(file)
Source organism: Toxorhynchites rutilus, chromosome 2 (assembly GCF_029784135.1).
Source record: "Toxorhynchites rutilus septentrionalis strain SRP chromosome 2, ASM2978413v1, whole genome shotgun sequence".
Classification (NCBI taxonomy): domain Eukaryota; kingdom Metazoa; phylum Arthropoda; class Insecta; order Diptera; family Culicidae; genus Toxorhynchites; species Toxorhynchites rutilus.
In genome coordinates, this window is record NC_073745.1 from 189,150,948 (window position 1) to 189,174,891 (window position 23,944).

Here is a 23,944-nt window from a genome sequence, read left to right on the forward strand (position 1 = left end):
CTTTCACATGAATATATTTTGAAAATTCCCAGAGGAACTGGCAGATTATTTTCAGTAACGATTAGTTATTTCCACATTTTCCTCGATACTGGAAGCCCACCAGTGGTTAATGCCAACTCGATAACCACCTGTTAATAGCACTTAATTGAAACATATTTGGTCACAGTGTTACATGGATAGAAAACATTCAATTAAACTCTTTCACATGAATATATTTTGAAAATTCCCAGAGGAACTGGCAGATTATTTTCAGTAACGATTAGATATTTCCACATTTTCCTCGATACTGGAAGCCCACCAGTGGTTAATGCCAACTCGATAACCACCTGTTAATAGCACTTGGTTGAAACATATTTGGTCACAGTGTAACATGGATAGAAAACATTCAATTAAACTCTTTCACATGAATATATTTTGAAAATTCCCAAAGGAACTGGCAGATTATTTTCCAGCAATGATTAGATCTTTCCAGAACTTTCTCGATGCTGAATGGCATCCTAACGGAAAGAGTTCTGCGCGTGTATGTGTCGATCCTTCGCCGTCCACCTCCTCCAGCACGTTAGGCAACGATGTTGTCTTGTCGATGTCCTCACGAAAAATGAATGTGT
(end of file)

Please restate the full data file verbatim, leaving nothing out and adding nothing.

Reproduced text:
Source organism: Toxorhynchites rutilus, chromosome 2 (assembly GCF_029784135.1).
Source record: "Toxorhynchites rutilus septentrionalis strain SRP chromosome 2, ASM2978413v1, whole genome shotgun sequence".
Classification (NCBI taxonomy): domain Eukaryota; kingdom Metazoa; phylum Arthropoda; class Insecta; order Diptera; family Culicidae; genus Toxorhynchites; species Toxorhynchites rutilus.
In genome coordinates, this window is record NC_073745.1 from 189,150,948 (window position 1) to 189,174,891 (window position 23,944).

Here is a 23,944-nt window from a genome sequence, read left to right on the forward strand (position 1 = left end):
CTTTCACATGAATATATTTTGAAAATTCCCAGAGGAACTGGCAGATTATTTTCAGTAACGATTAGTTATTTCCACATTTTCCTCGATACTGGAAGCCCACCAGTGGTTAATGCCAACTCGATAACCACCTGTTAATAGCACTTAATTGAAACATATTTGGTCACAGTGTTACATGGATAGAAAACATTCAATTAAACTCTTTCACATGAATATATTTTGAAAATTCCCAGAGGAACTGGCAGATTATTTTCAGTAACGATTAGATATTTCCACATTTTCCTCGATACTGGAAGCCCACCAGTGGTTAATGCCAACTCGATAACCACCTGTTAATAGCACTTGGTTGAAACATATTTGGTCACAGTGTAACATGGATAGAAAACATTCAATTAAACTCTTTCACATGAATATATTTTGAAAATTCCCAAAGGAACTGGCAGATTATTTTCCAGCAATGATTAGATCTTTCCAGAACTTTCTCGATGCTGAATGGCATCCTAACGGAAAGAGTTCTGCGCGTGTATGTGTCGATCCTTCGCCGTCCACCTCCTCCAGCACGTTAGGCAACGATGTTGTCTTGTCGATGTCCTCACGAAAAATGAATGTGT